The People’s Republic of China has designated five more Wetlands of International Importance, bringing that Party’s total to 46 Ramsar Sites covering over 4 million hectares. As summarized by Ramsar’s Ms Nessrine Alzahlawi, based upon the accompanying Ramsar Information Sheets, Dongfanghong Wetland (31,538 hectares, 46°18′34″N 133°44′57″E), located in the transition zone between the Wanda Mountains and the Ussuri River along the border with the Russian Federation, supports rare and globally threatened wildlife such as the critically endangered Baer’s Pochard Aythya baeri and the endangered Oriental Stork Ciconia boyciana and Tiger Panthera Tigris. More than 60 freshwater fish species are found at this site, which is also an important breeding and stopover site for several species of waterbirds. The reserve is important for recharging groundwater, storing water, and regulating river runoff.
The second new site, Hubei Chen Lake Wetland Nature Reserve (11,579 hectares, 30°20’01"N 113°49’34"E) is an Important Bird Area and Provincial Nature Reserve situated at the confluence of the middle reaches of the Huangsi and Tongshun River systems, regulating flood water in the Eastern Jianghan Plain and guaranteeing the safety of Wuhan City, 45km away. Large permanent freshwater marshes and freshwater lakes support a total of 140 species of birds, of which eight occur in internationally important numbers. The vulnerable Chinese Water Deer Hydropotes inermis can be found here. In addition to its important role in groundwater recharge, flood storage and fish production, the site is important for environmental education and tourism, with about 20,000 visitors annually.
Hubei Dajiu Lake Wetland (9,320 hectares, 31°28’14"N 110°02’51"E) is a rare representative of a typical subalpine sphagnum bog wetland located in subtropical central China. It lies in the watershed of Yangzte and Han Rivers, close to the Shennongjia Forest District, one of the “WWF Global 200”. The wetland represents the source of the Du River, a first level tributary of the Han, and has great value in the biogeographic region for flood control, climate regulation , groundwater recharge and water purification. Several threatened species of plants, waterbirds and mammals occur at the site, including the critically endangered Veitch’s Spruce Picea neoveitchii, the endangered Oriental Stork Ciconia boyciana and Forest Musk Deer Moschus berezovskii.
Jilin Momoge National Nature Reserve (144,000 ha; 45°54'32”N 123°45'56"E), located in the transition zone between deserts and grasslands in the northwestern part of Jilin Province, supports wetland types that are representative of the biogeographic region, such as low plain wetlands, rivers, temperate meadow and shallow lakes. These habitats provide important refuge for a variety of fish and bird species. In spring 2012, 97% of the world’s population of the critically endangered Siberian Crane Leucogeranus leucogeranus were recorded at the site, and over 100,000 waterbirds were recorded in each year between 2010 and 2012. The site plays an important role in groundwater recharge, flood water storage, and local climate regulation. It is also important in supporting the local fisheries, livestock farming and agriculture.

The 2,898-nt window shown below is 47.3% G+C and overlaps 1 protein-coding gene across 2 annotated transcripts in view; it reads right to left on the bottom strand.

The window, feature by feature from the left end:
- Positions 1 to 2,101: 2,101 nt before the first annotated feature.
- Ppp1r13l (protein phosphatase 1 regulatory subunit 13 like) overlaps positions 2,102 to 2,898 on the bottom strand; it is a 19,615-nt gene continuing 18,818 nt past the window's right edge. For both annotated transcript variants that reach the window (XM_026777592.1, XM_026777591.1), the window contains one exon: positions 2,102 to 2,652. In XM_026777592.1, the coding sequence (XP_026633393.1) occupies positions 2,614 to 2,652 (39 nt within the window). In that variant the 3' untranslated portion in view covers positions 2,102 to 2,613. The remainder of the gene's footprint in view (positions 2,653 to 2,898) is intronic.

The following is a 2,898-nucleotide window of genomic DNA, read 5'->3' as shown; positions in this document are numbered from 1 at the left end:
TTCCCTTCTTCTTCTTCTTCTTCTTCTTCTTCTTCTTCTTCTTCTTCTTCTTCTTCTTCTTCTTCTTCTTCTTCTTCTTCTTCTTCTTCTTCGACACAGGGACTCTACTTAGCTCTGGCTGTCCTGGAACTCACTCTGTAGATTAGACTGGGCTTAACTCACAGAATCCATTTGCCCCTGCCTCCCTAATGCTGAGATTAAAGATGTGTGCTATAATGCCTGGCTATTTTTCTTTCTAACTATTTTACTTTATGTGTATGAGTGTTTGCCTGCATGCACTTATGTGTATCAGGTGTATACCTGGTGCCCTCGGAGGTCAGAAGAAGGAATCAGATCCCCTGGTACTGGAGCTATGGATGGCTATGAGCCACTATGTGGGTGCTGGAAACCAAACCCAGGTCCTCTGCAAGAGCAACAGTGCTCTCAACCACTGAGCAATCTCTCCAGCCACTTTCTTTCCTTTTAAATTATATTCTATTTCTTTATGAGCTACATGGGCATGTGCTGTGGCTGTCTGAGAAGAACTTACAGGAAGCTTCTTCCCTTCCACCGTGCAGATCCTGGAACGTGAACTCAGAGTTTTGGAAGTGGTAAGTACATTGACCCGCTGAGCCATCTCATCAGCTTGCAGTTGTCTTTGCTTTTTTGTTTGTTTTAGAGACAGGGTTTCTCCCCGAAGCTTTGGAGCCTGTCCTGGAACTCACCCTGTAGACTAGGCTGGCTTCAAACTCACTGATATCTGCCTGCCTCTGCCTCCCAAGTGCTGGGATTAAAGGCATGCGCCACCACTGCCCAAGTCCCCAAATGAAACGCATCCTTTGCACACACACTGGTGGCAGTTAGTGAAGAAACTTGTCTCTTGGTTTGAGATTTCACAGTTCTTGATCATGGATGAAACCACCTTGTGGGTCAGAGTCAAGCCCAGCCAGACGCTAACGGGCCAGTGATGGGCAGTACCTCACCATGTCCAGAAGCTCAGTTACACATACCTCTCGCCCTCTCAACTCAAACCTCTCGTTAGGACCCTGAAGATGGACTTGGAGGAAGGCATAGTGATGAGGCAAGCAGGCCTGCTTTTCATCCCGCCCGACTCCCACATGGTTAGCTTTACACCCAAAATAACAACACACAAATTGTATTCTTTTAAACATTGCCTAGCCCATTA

And finally, Shandong Yellow River Delta Wetland (95,950 hectares, 37°42’18"N 119°09’02"E), located in the Yellow River National Reserve of Shandong Province, is composed of two units, with the northern part located at Diaokou River, referred to as the ‘Ancient Yellow River’, while the southern part is located along the course of the Yellow River and extends out to the Bohai Sea. The site is an almost naturally intact estuary wetland composed of shallow estuarine waters, tidal flats, marshes, reed swamps, canals and drainage channels, and aquaculture ponds at the mouth of Yellow River estuary. It has an annual accretion rate of 32.4 km2 which is one of the fastest rates in the world and is due to the large amount of sediment brought down by the Yellow River. The wetland is an important migratory waterbird staging and wintering area and supports 38 species in internationally important numbers, with a total waterbird count of between 80,500 and 248,600 in recent years. The large amount of reeds found in the wetland form the basis of the weaving and paper production industries in the area. In recent years, flow from the Yellow River has decreased, resulting in wetland degradation.
The Ramsar Convention’s 168 Contracting Parties have designated 2,168 wetlands for the Ramsar List, covering an area of 206,632,105 hectares.